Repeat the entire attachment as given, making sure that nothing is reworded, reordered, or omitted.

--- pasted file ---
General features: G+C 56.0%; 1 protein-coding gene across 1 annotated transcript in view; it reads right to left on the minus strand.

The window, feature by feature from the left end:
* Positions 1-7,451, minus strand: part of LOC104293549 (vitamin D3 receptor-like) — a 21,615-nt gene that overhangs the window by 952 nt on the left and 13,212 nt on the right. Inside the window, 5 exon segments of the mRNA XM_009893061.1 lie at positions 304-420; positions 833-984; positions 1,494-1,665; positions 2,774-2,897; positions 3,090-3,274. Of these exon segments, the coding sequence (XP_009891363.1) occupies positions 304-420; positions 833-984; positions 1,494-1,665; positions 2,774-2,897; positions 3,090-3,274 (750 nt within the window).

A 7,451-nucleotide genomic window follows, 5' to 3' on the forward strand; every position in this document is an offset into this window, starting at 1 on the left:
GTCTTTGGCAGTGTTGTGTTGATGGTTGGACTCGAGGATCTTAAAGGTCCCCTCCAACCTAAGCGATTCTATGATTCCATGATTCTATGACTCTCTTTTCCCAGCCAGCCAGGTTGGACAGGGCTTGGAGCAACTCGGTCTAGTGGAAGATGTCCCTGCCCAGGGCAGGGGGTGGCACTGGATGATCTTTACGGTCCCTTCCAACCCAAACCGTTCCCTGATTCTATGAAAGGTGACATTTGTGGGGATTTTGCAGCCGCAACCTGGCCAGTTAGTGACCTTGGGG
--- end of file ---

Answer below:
General features: G+C 56.0%; 1 protein-coding gene across 1 annotated transcript in view; it reads right to left on the minus strand.

The window, feature by feature from the left end:
* Positions 1-7,451, minus strand: part of LOC104293549 (vitamin D3 receptor-like) — a 21,615-nt gene that overhangs the window by 952 nt on the left and 13,212 nt on the right. Inside the window, 5 exon segments of the mRNA XM_009893061.1 lie at positions 304-420; positions 833-984; positions 1,494-1,665; positions 2,774-2,897; positions 3,090-3,274. Of these exon segments, the coding sequence (XP_009891363.1) occupies positions 304-420; positions 833-984; positions 1,494-1,665; positions 2,774-2,897; positions 3,090-3,274 (750 nt within the window).

A 7,451-nucleotide genomic window follows, 5' to 3' on the forward strand; every position in this document is an offset into this window, starting at 1 on the left:
GTCTTTGGCAGTGTTGTGTTGATGGTTGGACTCGAGGATCTTAAAGGTCCCCTCCAACCTAAGCGATTCTATGATTCCATGATTCTATGACTCTCTTTTCCCAGCCAGCCAGGTTGGACAGGGCTTGGAGCAACTCGGTCTAGTGGAAGATGTCCCTGCCCAGGGCAGGGGGTGGCACTGGATGATCTTTACGGTCCCTTCCAACCCAAACCGTTCCCTGATTCTATGAAAGGTGACATTTGTGGGGATTTTGCAGCCGCAACCTGGCCAGTTAGTGACCTTGGGG